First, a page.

Blake arrived at the office with the intriguing Kira still on his mind.
His secretary Margie stood as he approached her desk. She fidgeted with the notepad in her hand and then handed him several phone messages that he scanned.
"Please put these on my calendar to call back this afternoon. I'm determined to get through at least a quarter of this contract" — he held up his briefcase — "before my eight thirty."
"This came by certified mail."
He tore open the package she indicated and pulled out a rather thick contract. After reading the cover and introduction, he swore and looked at the date and time stamp. Twenty minutes ago. When he'd been wrangling rescue mutts instead of reviewing properties.
"Sorry. This means another late night."
She rolled her eyes. "What's new?"
Blake thought he heard her mutter something under her breath, but he ignored it and gave her a curt nod. "Excellent. Tell Tyler I'll need him, too, please." It wouldn't hurt to have their CIO on hand to handle the technical terminology.
Margie gripped her coffee mug, reminding Blake of his morning encounter with Kira and her dogs. His secretary's lips moved slightly as she continued to stare blankly at him, and he thought he heard her counting to ten before she blinked and shot him her usual close-mouthed smile. "Whatever you say, boss."
Her tone caught his attention. "You won't be alone, Margie. I'll be here, too."
"You always are."
He had no response to his secretary's shockingly flippant answer, but he didn't dictate when the head of a major information systems manufacturing firm would spare time to listen to Whitman-Madison's most recent pitch for commercial expansion.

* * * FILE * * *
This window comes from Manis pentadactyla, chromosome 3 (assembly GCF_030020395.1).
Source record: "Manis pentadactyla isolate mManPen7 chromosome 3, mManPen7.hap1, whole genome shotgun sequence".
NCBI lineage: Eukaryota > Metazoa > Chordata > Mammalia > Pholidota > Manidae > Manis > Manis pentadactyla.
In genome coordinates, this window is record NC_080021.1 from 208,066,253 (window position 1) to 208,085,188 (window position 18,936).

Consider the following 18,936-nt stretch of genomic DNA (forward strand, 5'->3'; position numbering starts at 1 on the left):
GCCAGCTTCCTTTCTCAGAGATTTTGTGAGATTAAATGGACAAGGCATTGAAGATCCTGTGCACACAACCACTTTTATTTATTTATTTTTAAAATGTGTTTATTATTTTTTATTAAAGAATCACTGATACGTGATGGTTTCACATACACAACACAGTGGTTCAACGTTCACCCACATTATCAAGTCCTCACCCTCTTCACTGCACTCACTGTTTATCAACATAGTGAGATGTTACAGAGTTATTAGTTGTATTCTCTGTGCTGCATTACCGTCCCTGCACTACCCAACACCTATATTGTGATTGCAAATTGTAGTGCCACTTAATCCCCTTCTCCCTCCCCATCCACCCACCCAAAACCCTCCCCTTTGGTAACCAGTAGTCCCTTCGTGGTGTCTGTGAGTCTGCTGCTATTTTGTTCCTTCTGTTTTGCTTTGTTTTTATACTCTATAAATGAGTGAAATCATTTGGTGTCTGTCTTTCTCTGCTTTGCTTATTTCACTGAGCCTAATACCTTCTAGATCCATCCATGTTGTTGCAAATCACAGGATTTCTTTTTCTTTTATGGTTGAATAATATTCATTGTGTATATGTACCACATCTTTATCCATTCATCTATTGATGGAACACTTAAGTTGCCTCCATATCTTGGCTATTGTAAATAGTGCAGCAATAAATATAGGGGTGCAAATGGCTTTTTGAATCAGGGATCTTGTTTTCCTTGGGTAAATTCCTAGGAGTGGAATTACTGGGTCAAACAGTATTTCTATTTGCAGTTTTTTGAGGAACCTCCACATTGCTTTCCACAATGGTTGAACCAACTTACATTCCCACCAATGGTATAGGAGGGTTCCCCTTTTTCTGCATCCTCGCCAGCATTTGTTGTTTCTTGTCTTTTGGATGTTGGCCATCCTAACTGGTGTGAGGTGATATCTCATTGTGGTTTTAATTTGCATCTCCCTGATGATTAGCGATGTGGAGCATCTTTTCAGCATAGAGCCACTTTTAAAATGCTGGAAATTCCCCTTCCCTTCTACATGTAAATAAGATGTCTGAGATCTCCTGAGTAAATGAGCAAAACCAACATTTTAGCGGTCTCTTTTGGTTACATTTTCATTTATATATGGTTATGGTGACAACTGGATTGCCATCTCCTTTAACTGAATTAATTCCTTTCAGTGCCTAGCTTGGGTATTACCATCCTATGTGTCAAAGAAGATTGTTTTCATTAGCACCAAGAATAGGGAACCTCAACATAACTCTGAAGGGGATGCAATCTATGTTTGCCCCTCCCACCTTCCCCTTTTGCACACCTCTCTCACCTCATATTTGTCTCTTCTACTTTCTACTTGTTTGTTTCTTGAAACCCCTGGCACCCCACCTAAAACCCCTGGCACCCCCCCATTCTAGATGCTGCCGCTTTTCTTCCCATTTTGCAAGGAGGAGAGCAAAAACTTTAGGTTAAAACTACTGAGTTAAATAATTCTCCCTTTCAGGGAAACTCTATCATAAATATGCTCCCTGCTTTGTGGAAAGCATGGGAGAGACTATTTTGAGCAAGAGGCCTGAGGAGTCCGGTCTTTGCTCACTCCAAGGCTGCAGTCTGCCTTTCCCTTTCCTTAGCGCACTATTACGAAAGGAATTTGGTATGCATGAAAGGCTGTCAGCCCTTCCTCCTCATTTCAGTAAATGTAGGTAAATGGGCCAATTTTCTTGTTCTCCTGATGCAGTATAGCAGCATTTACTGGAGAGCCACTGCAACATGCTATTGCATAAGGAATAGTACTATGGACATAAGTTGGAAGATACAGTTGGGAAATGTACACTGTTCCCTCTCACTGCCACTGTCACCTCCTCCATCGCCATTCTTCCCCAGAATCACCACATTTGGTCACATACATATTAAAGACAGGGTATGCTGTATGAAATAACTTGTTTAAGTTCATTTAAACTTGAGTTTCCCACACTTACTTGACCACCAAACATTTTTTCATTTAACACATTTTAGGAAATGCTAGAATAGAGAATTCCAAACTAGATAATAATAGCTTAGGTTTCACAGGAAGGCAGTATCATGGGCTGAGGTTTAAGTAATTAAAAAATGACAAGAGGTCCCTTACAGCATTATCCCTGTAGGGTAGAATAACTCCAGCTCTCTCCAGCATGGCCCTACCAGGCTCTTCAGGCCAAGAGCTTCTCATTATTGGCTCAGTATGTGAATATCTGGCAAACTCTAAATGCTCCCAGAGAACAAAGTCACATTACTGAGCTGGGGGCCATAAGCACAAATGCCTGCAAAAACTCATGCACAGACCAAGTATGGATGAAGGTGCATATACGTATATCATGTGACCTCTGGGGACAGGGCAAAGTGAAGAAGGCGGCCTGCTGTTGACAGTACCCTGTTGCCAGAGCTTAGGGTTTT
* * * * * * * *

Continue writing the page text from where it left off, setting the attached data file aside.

Masking his irritation, he said, "Thank you."
Margie nodded. "I'll let Tyler know. Also, I'll hold all calls and let you know when your eight thirty arrives."
"Excellent. Thank you." Blake entered his corner office, placed his briefcase on the floor, and sank into his chair. Then, he swiveled around and stared out the window. His office faced the south part of the bay. If he had his younger brother, Keith's, office, overlooking the city, he might be able to see The Fresh Bean building. He frowned. One more thing that needed his attention on his already overloaded plate. Kira's flyer crinkled in his pocket, and he tossed it into the wooden tray amid the stack of other important items.
Two pages into the second section of the contract from the city council, a commotion sounded outside his door, but he ignored it. If they needed him, Margie would know to interrupt. A couple more muffled sounds, a sharp clicking of heels on the hardwood floors, and then silence. It was too quiet. With a heavy sigh, he opened the door.
Darcy, his brother's secretary, stood with her hand raised to knock. "Blake, Keith would like to speak with you."
Regretting yet another disruption, he checked the clock then strode into Keith's office and shut the door.
Keith opened a drawer and removed a tie. "Your secretary quit. That's the tenth one this year."
Blake stared at his younger brother. He'd thought she was fine. Why did she go to Keith to quit and not tell him? He sighed. "So, Margie quit. Doesn't surprise me. I asked her to stay late tonight, and she seemed put out. She knows my schedule."
"This doesn't look good. We need to discuss our image."
"You're twenty-five, VP for a multi-million dollar real estate investment firm, and since you started three years ago, you've had the same secretary. Your image is fine."
Keith tossed a tabloid across the desk at Blake. New Doesn't Always Mean Better. The article expounded on the latest endeavor at Whitman-Madison, a shiny, new downtown for Edgewater Bay, and pulled no punches in calling CEO Blake a man concerned only with profit.
Excerpted from Blurring the Lines by Marisa Cleveland, Robin Haseltine. Copyright © 2015 Marisa Cleveland. Excerpted by permission of Entangled Publishing, LLC.
All rights reserved. No part of this excerpt may be reproduced or reprinted without permission in writing from the publisher.